Casey Wellman didn't make his NHL debut tonight, and although he was obviously disappointed, especially because his parents aren't coming to Nashville for his potential debut, he took it like a man.

Todd Richards' decision made sense.

Yesterday Wellman was in college. Today, he leaves for the airport at 5 a.m., has a 7 a.m. flight, gets to Minnesota at 10 a.m.ish (minus, predictably his luggage), gets to the arena midway through the morning skate, dashes onto the ice, doesn't get to really skate with his teammates and had to cram in some system work off video.

Oh, and then he had to go clothes shopping (no state tax at least!!!) since his luggage, at least as of this afternoon, was probably in Tokyo or something (funny story, but my Atlanta to Philly luggage once went to Maui and I tried to get frequent flier miles for my suitcase's commute. It didn't work).

It just made sense to hold Wellman off for a bit, give him a practice and then play him.

The question now is does he play in Nashville?

Who do you take out? Andrew Ebbett? No way. Guy's en fuego (another goal and assist, 11 faceoff wins, speed and creativity tonight). Not Kyle Brodziak. And even though James Sheppard doesn't have a point in nine games since Eric Belanger was traded, what kind of message does it send if he's removed after playing so well tonight against the Oilers? In fact, Richards said the organization's seen a change in Sheppard's play the last three or four games. So unless Richards moves Sheppard to wing and takes out somebody else, Wellman may have to wait even more.

I watched Wellman closely in warmups, and the kid can play. Undeniable NHL shot. He was picking his spots in net, which wasn't bad for somebody allegedly jittery because he thought he was making his NHL debut. He wasn't told until after warmups that he wasn't playing.

So his parents, whom I interviewed this morning and are real cool, didn't get to see their son play in person, but they did smooch on Kiss Cam, so they'll always have that.

Justin Falk didn't debut either, and with John Scott and Jaime Sifers playing well and Greg Zanon able to play, I'd think he'll be on a plane bound for Houston on Wednesday.

As for tonight, the Wild played a strong game. Had the better of the chances, skated real well and generated most its offense off a strong forecheck and good cycling. Most impressively to me was the way it reacted after Edmonton twice tied the score. Minnesota kept coming.

Martin Havlat had another fine game with Ebbett and Guillaume Latendresse with a big goal and an assist, streaky Antti Miettinen scored for a second straight game and Chuck Kobasew, a healthy scratch last week in Buffalo and goalless since Nov. 27 (of course, missed 23 games with a knee injury), scored the winning goal.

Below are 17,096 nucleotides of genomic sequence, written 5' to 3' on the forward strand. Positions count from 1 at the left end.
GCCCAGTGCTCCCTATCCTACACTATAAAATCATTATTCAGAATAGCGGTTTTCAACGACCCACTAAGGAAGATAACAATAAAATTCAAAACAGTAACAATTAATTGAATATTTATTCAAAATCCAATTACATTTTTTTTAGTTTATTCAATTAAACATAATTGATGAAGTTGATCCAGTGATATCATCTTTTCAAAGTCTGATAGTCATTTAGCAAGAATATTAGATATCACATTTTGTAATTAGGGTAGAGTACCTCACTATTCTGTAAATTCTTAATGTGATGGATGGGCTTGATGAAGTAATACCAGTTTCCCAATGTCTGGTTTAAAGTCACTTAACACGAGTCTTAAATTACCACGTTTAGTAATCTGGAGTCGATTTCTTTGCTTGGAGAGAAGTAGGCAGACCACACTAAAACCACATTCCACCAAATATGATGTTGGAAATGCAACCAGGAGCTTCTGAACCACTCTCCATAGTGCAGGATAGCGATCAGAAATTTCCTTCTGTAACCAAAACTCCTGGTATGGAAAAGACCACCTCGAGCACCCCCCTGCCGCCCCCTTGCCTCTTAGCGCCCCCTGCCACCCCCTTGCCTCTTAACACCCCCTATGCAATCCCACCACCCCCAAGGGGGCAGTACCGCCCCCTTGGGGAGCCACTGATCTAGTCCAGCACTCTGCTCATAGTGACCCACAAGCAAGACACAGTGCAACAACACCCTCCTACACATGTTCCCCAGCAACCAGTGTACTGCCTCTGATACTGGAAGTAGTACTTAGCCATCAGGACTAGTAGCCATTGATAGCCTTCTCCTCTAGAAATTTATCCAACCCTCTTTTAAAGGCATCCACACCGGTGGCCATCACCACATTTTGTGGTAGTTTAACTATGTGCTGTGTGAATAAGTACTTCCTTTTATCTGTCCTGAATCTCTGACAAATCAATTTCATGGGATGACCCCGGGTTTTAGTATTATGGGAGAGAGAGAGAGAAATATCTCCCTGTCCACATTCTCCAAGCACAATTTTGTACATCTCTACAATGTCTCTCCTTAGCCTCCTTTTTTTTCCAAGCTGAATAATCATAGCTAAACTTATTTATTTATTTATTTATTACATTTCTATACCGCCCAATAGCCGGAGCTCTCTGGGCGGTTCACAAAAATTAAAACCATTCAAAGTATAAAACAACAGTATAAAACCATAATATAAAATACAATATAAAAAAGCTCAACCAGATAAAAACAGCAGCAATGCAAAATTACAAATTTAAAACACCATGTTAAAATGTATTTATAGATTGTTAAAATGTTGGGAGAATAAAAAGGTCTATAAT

Josh Harding was solid again with 34 saves, and he's got 113 saves and a .950 save percentage in three consecutive wins. He had to be good because for the first time in history, the Wild gave up 20 shots in a period in the third.

The Wild, winners of 13 in a row at home vs. Edmonton, moved back to six points behind Detroit, but most importantly, it moved up to 10th place. So now it's only looking up at two teams as opposed to five at the start of last week when it was still in 13th place.

Talked with Derek Boogaard in the locker room. He's got about four or five stitches on above the nose. Couple black eyes, but he says his nose isn't broken. "Good fight," Boogaard said. He just laughed at hysterically at the hypocritical comments by Cam Janssen, who showboats by wiping his hands clean after every fight.

OK, that's it for moi. I'm still feeling like absolute gook. I will talk to you between Wednesday's practice and my afternoon flight to Nashville.

Lastly, as I reported Tuesday afternoon, the Wild did end up signing goalie Matt Hackett, its 2009 third-round pick, to a three-year entry-level deal. He'll turn pro next season, the goal being to play in Houston. His playoffs in Plymouth start Friday, and if the Whalers at any point lose out, the plan is for him to report to Houston this season.

“Matt is a big goalie who has played a lot of minutes the last two seasons in Plymouth,” GM Chuck Fletcher said. “His numbers have improved in each of his junior seasons, and he was recognized this season by being invited to Canada’s World Junior camp. We look forward to continuing to see Matt develop in our system.”

From the Wild press release: Hackett, 20 (3/7/90), went 33-18-3 with a 2.62 GAA and a .925 SV% in 56 games with Plymouth of the Ontario Hockey League this season. Hackett ranked second in the OHL in SV%, third in wins, tied for fourth in shutouts (four) and fifth in GAA. Hackett represented the Western Conference team at the OHL All-Star Classic, attended Canada’s World Junior selection camp, and also played for the OHL All-Stars at the Canada-Russia Subway Super Series game in Windsor. In the 2008-09 season, Hackett went 34-15-3 with a 3.04 GAA and a .913 SV%. Hackett also set a Plymouth franchise record by starting 40 consecutive games Jan. 9-April 11, 2009. He ranked as the top North American goaltender available in the 2009 NHL Entry Draft by the Central Scouting Services. The 6-foot-3, 170-pound native of London, Ont., was Minnesota’s third-round pick (No. 77 overall) in the 2009 NHL Entry Draft. Hackett is the nephew of former NHL goaltender Jeff Hackett.